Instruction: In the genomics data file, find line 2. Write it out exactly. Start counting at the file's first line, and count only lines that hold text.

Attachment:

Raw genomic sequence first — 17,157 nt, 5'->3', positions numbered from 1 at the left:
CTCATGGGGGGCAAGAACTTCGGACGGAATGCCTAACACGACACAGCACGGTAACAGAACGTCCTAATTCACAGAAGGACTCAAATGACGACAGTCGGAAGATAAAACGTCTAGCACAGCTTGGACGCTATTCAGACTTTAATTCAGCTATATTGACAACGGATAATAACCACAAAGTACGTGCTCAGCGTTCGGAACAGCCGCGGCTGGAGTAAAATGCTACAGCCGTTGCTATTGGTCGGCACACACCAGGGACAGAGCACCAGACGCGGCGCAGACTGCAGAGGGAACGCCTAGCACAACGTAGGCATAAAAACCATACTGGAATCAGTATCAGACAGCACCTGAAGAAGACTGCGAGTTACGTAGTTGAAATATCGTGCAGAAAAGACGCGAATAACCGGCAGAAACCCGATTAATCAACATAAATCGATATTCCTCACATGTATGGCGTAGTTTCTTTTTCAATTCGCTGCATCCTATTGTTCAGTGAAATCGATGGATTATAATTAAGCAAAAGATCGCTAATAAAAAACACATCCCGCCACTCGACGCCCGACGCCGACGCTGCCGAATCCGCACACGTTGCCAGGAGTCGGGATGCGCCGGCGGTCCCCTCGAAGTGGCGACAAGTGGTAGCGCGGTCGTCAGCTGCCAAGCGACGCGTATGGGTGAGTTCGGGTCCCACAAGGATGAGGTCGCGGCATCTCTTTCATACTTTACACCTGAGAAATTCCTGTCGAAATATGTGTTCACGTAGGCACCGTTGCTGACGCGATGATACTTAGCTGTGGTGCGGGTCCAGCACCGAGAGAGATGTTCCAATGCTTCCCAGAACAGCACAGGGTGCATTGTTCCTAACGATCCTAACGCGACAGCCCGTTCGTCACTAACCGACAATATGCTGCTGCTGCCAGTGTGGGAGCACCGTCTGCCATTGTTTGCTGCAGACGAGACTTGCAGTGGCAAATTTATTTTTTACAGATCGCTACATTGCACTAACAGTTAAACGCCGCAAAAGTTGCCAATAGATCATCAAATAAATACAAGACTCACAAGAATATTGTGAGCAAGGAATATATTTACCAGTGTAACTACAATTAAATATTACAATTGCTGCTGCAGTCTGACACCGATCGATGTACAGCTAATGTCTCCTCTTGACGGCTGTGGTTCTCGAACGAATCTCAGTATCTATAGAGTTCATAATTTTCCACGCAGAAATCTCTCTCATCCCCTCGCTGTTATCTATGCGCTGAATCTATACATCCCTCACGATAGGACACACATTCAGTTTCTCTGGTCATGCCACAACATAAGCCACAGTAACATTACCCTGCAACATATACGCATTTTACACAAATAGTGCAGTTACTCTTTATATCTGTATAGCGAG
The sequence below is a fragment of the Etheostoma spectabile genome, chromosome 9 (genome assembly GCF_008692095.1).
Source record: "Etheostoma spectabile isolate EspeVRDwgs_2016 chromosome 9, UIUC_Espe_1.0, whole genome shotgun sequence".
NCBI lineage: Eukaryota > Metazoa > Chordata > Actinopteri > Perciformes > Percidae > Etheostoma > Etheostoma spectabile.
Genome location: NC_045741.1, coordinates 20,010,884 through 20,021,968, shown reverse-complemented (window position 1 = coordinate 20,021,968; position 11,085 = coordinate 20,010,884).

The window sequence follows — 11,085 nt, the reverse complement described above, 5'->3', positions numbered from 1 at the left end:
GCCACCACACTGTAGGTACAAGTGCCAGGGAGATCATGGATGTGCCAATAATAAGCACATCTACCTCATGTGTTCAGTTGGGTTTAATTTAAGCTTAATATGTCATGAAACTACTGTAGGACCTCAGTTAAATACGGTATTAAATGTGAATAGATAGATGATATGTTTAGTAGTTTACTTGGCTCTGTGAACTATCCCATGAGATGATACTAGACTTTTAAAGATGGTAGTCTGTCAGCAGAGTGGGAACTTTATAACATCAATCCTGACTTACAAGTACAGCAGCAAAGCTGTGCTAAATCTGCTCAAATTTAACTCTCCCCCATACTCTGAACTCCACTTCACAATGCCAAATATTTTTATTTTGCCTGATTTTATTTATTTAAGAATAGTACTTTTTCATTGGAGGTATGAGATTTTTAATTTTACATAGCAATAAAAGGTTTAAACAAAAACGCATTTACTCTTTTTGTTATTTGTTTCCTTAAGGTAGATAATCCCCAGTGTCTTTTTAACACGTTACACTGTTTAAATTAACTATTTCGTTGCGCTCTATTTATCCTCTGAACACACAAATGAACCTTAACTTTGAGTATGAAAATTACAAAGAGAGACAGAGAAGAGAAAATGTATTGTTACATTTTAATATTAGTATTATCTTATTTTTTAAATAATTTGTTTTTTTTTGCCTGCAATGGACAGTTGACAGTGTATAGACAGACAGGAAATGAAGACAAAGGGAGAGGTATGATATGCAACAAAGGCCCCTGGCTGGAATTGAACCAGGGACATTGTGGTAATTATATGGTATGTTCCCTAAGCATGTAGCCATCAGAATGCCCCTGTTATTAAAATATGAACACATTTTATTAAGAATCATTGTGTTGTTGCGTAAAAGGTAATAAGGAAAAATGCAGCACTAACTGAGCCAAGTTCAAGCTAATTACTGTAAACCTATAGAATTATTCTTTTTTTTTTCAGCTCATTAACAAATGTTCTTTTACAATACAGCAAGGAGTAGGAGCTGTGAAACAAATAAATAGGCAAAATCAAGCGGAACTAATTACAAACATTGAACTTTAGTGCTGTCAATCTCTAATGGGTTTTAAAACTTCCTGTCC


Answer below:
CTCATGGGGGGCAAGAACTTCGGACGGAATGCCTAACACGACACAGCACGGTAACAGAACGTCCTAATTCACAGAAGGACTCAAATGACGACAGTCGGAAGATAAAACGTCTAGCACAGCTTGGACGCTATTCAGACTTTAATTCAGCTATATTGACAACGGATAATAACCACAAAGTACGTGCTCAGCGTTCGGAACAGCCGCGGCTGGAGTAAAATGCTACAGCCGTTGCTATTGGTCGGCACACACCAGGGACAGAGCACCAGACGCGGCGCAGACTGCAGAGGGAACGCCTAGCACAACGTAGGCATAAAAACCATACTGGAATCAGTATCAGACAGCACCTGAAGAAGACTGCGAGTTACGTAGTTGAAATATCGTGCAGAAAAGACGCGAATAACCGGCAGAAACCCGATTAATCAACATAAATCGATATTCCTCACATGTATGGCGTAGTTTCTTTTTCAATTCGCTGCATCCTATTGTTCAGTGAAATCGATGGATTATAATTAAGCAAAAGATCGCTAATAAAAAACACATCCCGCCACTCGACGCCCGACGCCGACGCTGCCGAATCCGCACACGTTGCCAGGAGTCGGGATGCGCCGGCGGTCCCCTCGAAGTGGCGACAAGTGGTAGCGCGGTCGTCAGCTGCCAAGCGACGCGTATGGGTGAGTTCGGGTCCCACAAGGATGAGGTCGCGGCATCTCTTTCATACTTTACACCTGAGAAATTCCTGTCGAAATATGTGTTCACGTAGGCACCGTTGCTGACGCGATGATACTTAGCTGTGGTGCGGGTCCAGCACCGAGAGAGATGTTCCAATGCTTCCCAGAACAGCACAGGGTGCATTGTTCCTAACGATCCTAACGCGACAGCCCGTTCGTCACTAACCGACAATATGCTGCTGCTGCCAGTGTGGGAGCACCGTCTGCCATTGTTTGCTGCAGACGAGACTTGCAGTGGCAAATTTATTTTTTACAGATCGCTACATTGCACTAACAGTTAAACGCCGCAAAAGTTGCCAATAGATCATCAAATAAATACAAGACTCACAAGAATATTGTGAGCAAGGAATATATTTACCAGTGTAACTACAATTAAATATTACAATTGCTGCTGCAGTCTGACACCGATCGATGTACAGCTAATGTCTCCTCTTGACGGCTGTGGTTCTCGAACGAATCTCAGTATCTATAGAGTTCATAATTTTCCACGCAGAAATCTCTCTCATCCCCTCGCTGTTATCTATGCGCTGAATCTATACATCCCTCACGATAGGACACACATTCAGTTTCTCTGGTCATGCCACAACATAAGCCACAGTAACATTACCCTGCAACATATACGCATTTTACACAAATAGTGCAGTTACTCTTTATATCTGTATAGCGAG